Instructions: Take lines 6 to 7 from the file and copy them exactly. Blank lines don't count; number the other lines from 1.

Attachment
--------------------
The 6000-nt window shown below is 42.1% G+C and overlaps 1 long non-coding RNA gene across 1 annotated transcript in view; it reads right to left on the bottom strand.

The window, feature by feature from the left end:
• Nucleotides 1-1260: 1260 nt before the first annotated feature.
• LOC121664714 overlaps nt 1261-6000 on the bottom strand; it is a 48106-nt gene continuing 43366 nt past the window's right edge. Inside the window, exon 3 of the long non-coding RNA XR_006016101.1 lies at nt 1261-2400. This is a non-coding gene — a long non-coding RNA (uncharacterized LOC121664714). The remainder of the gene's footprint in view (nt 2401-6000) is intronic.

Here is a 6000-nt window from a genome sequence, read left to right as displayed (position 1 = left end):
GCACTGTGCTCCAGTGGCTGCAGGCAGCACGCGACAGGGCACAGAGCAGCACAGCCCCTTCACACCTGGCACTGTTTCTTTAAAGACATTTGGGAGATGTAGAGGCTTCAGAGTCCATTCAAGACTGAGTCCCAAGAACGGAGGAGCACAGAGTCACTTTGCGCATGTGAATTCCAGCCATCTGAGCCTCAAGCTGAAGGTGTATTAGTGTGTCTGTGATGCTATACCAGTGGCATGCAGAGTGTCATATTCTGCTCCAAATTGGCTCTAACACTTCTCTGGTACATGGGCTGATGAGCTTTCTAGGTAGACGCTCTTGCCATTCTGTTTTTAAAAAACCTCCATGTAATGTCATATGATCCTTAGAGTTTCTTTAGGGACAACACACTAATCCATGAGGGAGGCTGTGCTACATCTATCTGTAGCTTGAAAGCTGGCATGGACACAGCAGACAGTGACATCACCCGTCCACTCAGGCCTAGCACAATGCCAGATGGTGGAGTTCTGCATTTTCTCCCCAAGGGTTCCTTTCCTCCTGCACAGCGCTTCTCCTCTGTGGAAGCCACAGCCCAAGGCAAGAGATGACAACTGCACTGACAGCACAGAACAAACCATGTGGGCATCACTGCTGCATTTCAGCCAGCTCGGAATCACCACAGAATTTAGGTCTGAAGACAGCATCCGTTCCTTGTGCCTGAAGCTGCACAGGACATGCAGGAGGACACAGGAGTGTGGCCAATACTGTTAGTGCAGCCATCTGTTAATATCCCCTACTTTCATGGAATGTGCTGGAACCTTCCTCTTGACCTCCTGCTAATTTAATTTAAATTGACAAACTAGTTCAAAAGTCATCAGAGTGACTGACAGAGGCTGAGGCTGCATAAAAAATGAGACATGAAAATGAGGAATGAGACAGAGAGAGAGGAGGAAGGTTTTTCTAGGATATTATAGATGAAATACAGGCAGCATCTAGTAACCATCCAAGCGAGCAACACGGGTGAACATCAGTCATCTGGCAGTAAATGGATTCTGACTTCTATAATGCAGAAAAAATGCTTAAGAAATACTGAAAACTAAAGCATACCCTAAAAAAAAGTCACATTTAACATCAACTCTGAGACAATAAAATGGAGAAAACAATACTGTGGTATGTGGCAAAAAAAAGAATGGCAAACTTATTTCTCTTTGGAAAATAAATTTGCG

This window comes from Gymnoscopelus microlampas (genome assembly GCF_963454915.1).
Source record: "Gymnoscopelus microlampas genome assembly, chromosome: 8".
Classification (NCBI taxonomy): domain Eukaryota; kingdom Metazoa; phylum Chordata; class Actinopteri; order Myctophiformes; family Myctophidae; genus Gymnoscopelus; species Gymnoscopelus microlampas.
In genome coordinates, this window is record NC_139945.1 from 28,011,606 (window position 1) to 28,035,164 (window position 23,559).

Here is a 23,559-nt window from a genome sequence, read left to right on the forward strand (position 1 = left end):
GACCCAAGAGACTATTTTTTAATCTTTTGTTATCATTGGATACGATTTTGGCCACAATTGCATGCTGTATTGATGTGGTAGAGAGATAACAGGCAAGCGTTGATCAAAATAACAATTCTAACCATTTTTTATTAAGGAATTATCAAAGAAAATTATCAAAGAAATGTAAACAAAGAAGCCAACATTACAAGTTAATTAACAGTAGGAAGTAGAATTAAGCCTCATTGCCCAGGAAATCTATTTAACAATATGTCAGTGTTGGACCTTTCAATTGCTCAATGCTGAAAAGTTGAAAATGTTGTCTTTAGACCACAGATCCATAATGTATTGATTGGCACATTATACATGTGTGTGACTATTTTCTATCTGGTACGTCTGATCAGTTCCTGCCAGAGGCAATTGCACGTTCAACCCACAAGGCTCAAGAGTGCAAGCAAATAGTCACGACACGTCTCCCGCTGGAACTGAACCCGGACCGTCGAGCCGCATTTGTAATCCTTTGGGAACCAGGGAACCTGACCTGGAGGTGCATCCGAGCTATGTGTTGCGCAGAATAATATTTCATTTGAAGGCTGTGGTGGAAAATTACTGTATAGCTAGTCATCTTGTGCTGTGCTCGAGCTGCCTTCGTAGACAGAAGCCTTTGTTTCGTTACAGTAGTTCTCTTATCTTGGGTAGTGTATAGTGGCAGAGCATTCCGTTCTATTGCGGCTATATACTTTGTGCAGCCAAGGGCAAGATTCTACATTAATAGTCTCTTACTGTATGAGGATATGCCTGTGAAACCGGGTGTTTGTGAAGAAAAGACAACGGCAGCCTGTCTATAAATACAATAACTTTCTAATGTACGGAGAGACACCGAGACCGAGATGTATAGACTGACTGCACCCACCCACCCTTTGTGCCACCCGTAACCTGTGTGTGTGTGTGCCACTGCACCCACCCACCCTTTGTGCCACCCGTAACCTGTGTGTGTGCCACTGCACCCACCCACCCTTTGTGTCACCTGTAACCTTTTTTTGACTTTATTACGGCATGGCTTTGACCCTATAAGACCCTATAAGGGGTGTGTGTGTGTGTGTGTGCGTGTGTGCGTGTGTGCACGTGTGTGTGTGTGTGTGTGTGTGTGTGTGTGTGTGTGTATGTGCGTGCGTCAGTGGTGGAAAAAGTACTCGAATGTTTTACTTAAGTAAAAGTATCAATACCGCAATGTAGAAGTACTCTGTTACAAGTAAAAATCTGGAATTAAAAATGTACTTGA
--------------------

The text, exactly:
GCACTGTGCTCCAGTGGCTGCAGGCAGCACGCGACAGGGCACAGAGCAGCACAGCCCCTTCACACCTGGCACTGTTTCTTTAAAGACATTTGGGAGATGTAGAGGCTTCAGAGTCCATTCAAGACTGAGTCCCAAGAACGGAGGAGCACAGAGTCACTTTGCGCATGTGAATTCCAGCCATCTGAGCCTCAAGCTGAAGGTGTATTAGTGTGTCTGTGATGCTATACCAGTGGCATGCAGAGTGTCATATTCTGCTCCAAATTGGCTCTAACACTTCTCTGGTACATGGGCTGATGAGCTTTCTAGGTAGACGCTCTTGCCATTCTGTTTTTAAAAAACCTCCATGTAATGTCATATGATCCTTAGAGTTTCTTTAGGGACAACACACTAATCCATGAGGGAGGCTGTGCTACATCTATCTGTAGCTTGAAAGCTGGCATGGACACAGCAGACAGTGACATCACCCGTCCACTCAGGCCTAGCACAATGCCAGATGGTGGAGTTCTGCATTTTCTCCCCAAGGGTTCCTTTCCTCCTGCACAGCGCTTCTCCTCTGTGGAAGCCACAGCCCAAGGCAAGAGATGACAACTGCACTGACAGCACAGAACAAACCATGTGGGCATCACTGCTGCATTTCAGCCAGCTCGGAATCACCACAGAATTTAGGTCTGAAGACAGCATCCGTTCCTTGTGCCTGAAGCTGCACAGGACATGCAGGAGGACACAGGAGTGTGGCCAATACTGTTAGTGCAGCCATCTGTTAATATCCCCTACTTTCATGGAATGTGCTGGAACCTTCCTCTTGACCTCCTGCTAATTTAATTTAAATTGACAAACTAGTTCAAAAGTCATCAGAGTGACTGACAGAGGCTGAGGCTGCATAAAAAATGAGACATGAAAATGAGGAATGAGACAGAGAGAGAGGAGGAAGGTTTTTCTAGGATATTATAGATGAAATACAGGCAGCATCTAGTAACCATCCAAGCGAGCAACACGGGTGAACATCAGTCATCTGGCAGTAAATGGATTCTGACTTCTATAATGCAGAAAAAATGCTTAAGAAATACTGAAAACTAAAGCATACCCTAAAAAAAAGTCACATTTAACATCAACTCTGAGACAATAAAATGGAGAAAACAATACTGTGGTATGTGGCAAAAAAAAGAATGGCAAACTTATTTCTCTTTGGAAAATAAATTTGCG

This window comes from Gymnoscopelus microlampas (genome assembly GCF_963454915.1).